Posts Tagged ‘National Capitol Columns’

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The U.S. Capitol Gatehouses and Gateposts

In addition to the U.S. Capitol Building itself, there are a number of other buildings, memorials and other attractions on the building’s grounds.  But during this lunchtime bike ride I went to see some that are no longer there.  They are no longer on the grounds of the U.S. Capitol Building because they were moved just over a dozen blocks down Pennsylvania Avenue, and are now located in President’s Park on The Ellipse, just south of The White House.

The U.S. Capitol Gatehouses and Gateposts were designed circa 1828 as part of the original Capitol design by then-Architect of the Capitol Charles Bulfinch. Thus they are also often referred to as the Bullfinch Gatehouses. The first gatehouse, known as the East Gatehouse, and three gateposts, now stand at the corner of 15th Street and Constitution Avenue (MAP) in the Downtown neighborhood of northwest D.C.  The other, the West Gatehouse, is two blocks further up the street, at 17th Street and Constitution.

Similar in detail to the four Bulfinch Gatehouses, numerous gateposts were designed by Bullfinch and incorporated in the former fence around the Capitol grounds.  As part of major landscaping renovations of the Capitol grounds in 1887 by Frederick Law Olmsted, all of the gateposts were removed.  Seven survive today.  Three are located near the East Gatehouse.  The four other remaining gateposts were relocated to The United States National Arboretum, much like the National Capitol Columns, which also used to be located at the U.S. Capitol Building but now reside at the Arboretum in northeast D.C.  The gateposts there now flank the main entrance at New York Avenue and Springhouse Road.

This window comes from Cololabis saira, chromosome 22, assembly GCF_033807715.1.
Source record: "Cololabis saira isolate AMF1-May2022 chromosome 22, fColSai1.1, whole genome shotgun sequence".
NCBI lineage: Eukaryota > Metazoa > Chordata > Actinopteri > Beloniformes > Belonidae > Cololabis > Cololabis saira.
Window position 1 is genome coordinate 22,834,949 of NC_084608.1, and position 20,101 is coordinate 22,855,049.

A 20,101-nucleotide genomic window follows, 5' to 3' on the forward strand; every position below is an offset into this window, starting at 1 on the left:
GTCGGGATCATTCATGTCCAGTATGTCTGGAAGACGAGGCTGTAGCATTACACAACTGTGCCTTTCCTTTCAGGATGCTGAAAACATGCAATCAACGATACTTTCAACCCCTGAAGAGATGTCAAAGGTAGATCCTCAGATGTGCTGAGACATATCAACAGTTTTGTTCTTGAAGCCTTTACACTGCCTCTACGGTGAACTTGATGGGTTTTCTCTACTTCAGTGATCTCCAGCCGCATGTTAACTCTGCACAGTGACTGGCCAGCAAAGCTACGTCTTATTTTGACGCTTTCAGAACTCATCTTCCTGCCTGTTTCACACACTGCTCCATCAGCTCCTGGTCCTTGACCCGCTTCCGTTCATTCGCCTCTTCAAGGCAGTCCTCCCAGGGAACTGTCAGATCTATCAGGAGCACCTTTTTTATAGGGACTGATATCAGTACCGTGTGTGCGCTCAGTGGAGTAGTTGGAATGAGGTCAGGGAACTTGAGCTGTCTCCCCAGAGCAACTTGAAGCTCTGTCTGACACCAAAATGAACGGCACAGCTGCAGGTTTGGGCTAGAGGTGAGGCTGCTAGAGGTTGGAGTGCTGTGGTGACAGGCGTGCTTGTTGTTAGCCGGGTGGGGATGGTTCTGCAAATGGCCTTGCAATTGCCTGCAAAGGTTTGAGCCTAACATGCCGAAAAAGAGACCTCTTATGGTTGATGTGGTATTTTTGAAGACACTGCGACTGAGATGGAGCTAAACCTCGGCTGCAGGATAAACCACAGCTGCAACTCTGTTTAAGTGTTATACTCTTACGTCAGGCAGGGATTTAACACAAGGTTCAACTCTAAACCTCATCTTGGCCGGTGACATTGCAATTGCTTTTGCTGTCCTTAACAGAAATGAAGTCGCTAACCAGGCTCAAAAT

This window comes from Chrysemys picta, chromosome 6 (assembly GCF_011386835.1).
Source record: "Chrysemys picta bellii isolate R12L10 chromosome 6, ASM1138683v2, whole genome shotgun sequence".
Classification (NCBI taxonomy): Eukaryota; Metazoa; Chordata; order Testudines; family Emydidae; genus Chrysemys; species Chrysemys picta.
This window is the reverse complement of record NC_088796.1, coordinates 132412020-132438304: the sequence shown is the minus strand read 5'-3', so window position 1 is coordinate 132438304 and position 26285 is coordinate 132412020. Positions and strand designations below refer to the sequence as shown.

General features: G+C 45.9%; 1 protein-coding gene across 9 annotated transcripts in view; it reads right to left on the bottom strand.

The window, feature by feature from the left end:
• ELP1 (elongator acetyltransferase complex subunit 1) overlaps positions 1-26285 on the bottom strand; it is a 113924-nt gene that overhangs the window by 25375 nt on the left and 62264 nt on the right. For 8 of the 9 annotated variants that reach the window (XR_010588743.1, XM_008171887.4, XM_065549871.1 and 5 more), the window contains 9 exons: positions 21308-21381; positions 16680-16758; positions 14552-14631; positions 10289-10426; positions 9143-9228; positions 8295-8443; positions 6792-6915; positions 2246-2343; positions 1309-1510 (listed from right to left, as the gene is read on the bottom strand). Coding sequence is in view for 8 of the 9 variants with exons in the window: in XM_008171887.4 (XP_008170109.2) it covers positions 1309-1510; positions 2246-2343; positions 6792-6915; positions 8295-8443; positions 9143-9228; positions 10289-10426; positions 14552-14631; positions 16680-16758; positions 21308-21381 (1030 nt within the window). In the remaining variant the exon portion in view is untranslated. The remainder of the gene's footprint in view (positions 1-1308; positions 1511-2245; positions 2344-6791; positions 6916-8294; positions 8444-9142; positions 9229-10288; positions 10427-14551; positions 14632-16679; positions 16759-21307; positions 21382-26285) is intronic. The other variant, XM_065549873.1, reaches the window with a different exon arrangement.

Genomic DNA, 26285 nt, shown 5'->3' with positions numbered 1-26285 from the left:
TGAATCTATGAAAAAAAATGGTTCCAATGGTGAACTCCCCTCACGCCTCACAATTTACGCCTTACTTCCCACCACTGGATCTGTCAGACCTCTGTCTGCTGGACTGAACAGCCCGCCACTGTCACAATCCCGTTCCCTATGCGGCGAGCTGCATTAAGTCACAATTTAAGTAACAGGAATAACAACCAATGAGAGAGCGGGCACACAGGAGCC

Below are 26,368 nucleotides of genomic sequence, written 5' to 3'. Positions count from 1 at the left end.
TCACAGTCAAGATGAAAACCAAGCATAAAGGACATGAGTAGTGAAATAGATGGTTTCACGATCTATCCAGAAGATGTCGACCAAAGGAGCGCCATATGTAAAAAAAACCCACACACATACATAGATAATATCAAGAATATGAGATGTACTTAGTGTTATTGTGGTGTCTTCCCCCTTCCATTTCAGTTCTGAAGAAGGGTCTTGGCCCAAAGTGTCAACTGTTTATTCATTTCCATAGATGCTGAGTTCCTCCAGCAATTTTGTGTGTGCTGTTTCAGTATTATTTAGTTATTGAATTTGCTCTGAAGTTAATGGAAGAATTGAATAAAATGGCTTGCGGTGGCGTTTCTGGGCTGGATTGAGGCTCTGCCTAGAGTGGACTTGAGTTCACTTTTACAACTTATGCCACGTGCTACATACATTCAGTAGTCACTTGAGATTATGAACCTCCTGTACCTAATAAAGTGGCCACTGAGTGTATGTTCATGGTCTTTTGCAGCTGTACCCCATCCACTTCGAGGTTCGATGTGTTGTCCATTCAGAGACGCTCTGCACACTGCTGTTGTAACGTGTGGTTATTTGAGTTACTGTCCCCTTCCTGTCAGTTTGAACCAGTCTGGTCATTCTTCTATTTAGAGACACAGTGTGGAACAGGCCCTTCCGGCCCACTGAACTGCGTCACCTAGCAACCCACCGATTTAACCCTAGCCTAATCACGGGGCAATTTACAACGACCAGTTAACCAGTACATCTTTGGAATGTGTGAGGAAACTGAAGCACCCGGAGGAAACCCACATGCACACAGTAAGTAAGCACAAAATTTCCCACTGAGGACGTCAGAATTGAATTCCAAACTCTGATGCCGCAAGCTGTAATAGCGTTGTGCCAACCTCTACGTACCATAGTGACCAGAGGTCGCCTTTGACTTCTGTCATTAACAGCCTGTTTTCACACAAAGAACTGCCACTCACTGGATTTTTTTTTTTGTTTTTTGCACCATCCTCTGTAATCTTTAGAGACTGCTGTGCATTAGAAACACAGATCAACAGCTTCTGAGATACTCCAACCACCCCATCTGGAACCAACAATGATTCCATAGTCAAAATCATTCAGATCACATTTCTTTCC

The original use of the gatehouses and coordinating gateposts were described in a 1834 guide to the U.S. Capitol Building as “…four grand entrances to these grounds, two from the north and south for carriages, and two from the east and west for foot passengers. The western entrance at the foot of the hill is flanked by two stone lodges, highly ornamented for watch houses…”

In 1880 the gatehouses and gateposts were relocated to their present locations. And in 1938 – 1939, the relocated gatehouses were restored under the direction of National Park Service architect Thomas T. Waterman.  At that time they were given new roofs, doors and windows. The gatehouses are almost identical. One major difference, however, is that the East Gatehouse bears two high water marks carved into the stone to commemorate flooding in 1877 and 1881. The gatehouses are now listed on the National Register of Historic Places in their new locations.

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The National Capitol Columns

The National Capitol Columns

One of D.C.’s most unusual landmarks is the National Capitol Columns.  What has been described as having the appearance of the ruins of a Greek temple rising up inexplicably in the middle of a field, the 22 Corinthian columns draw visitors year-round to their current home in the Ellipse Meadow at the U.S. National Arboretum, located at 3501 New York Avenue (MAP) in northeast D.C.